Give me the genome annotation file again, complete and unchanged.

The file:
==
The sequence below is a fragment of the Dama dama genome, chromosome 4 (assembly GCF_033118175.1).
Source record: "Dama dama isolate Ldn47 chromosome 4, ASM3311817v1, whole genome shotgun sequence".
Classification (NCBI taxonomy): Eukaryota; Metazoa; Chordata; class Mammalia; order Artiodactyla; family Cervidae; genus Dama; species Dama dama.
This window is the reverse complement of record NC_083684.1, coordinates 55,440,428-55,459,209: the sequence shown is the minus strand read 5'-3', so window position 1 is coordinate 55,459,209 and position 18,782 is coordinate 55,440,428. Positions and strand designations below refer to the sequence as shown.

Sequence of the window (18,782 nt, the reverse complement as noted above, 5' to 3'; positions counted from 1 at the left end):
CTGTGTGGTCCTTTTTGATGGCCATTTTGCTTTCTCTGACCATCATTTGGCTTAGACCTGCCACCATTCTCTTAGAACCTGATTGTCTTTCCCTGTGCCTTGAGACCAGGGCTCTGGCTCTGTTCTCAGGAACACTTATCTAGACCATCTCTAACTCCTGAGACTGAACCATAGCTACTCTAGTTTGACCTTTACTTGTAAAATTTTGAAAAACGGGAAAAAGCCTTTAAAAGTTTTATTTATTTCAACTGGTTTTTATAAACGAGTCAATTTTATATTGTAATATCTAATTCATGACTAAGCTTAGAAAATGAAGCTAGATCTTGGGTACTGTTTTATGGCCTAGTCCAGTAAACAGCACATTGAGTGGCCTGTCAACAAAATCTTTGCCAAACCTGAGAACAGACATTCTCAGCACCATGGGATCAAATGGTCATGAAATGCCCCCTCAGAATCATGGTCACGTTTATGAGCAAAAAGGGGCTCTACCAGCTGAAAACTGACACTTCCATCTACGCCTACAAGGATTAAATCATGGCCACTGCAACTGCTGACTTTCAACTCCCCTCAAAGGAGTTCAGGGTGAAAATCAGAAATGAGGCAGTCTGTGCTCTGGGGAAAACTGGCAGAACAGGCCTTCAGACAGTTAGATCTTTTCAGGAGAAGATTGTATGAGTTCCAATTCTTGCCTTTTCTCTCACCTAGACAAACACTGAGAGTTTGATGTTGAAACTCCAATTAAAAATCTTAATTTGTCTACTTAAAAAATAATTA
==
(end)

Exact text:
The sequence below is a fragment of the Dama dama genome, chromosome 4 (assembly GCF_033118175.1).
Source record: "Dama dama isolate Ldn47 chromosome 4, ASM3311817v1, whole genome shotgun sequence".
Classification (NCBI taxonomy): Eukaryota; Metazoa; Chordata; class Mammalia; order Artiodactyla; family Cervidae; genus Dama; species Dama dama.
This window is the reverse complement of record NC_083684.1, coordinates 55,440,428-55,459,209: the sequence shown is the minus strand read 5'-3', so window position 1 is coordinate 55,459,209 and position 18,782 is coordinate 55,440,428. Positions and strand designations below refer to the sequence as shown.

Sequence of the window (18,782 nt, the reverse complement as noted above, 5' to 3'; positions counted from 1 at the left end):
CTGTGTGGTCCTTTTTGATGGCCATTTTGCTTTCTCTGACCATCATTTGGCTTAGACCTGCCACCATTCTCTTAGAACCTGATTGTCTTTCCCTGTGCCTTGAGACCAGGGCTCTGGCTCTGTTCTCAGGAACACTTATCTAGACCATCTCTAACTCCTGAGACTGAACCATAGCTACTCTAGTTTGACCTTTACTTGTAAAATTTTGAAAAACGGGAAAAAGCCTTTAAAAGTTTTATTTATTTCAACTGGTTTTTATAAACGAGTCAATTTTATATTGTAATATCTAATTCATGACTAAGCTTAGAAAATGAAGCTAGATCTTGGGTACTGTTTTATGGCCTAGTCCAGTAAACAGCACATTGAGTGGCCTGTCAACAAAATCTTTGCCAAACCTGAGAACAGACATTCTCAGCACCATGGGATCAAATGGTCATGAAATGCCCCCTCAGAATCATGGTCACGTTTATGAGCAAAAAGGGGCTCTACCAGCTGAAAACTGACACTTCCATCTACGCCTACAAGGATTAAATCATGGCCACTGCAACTGCTGACTTTCAACTCCCCTCAAAGGAGTTCAGGGTGAAAATCAGAAATGAGGCAGTCTGTGCTCTGGGGAAAACTGGCAGAACAGGCCTTCAGACAGTTAGATCTTTTCAGGAGAAGATTGTATGAGTTCCAATTCTTGCCTTTTCTCTCACCTAGACAAACACTGAGAGTTTGATGTTGAAACTCCAATTAAAAATCTTAATTTGTCTACTTAAAAAATAATTA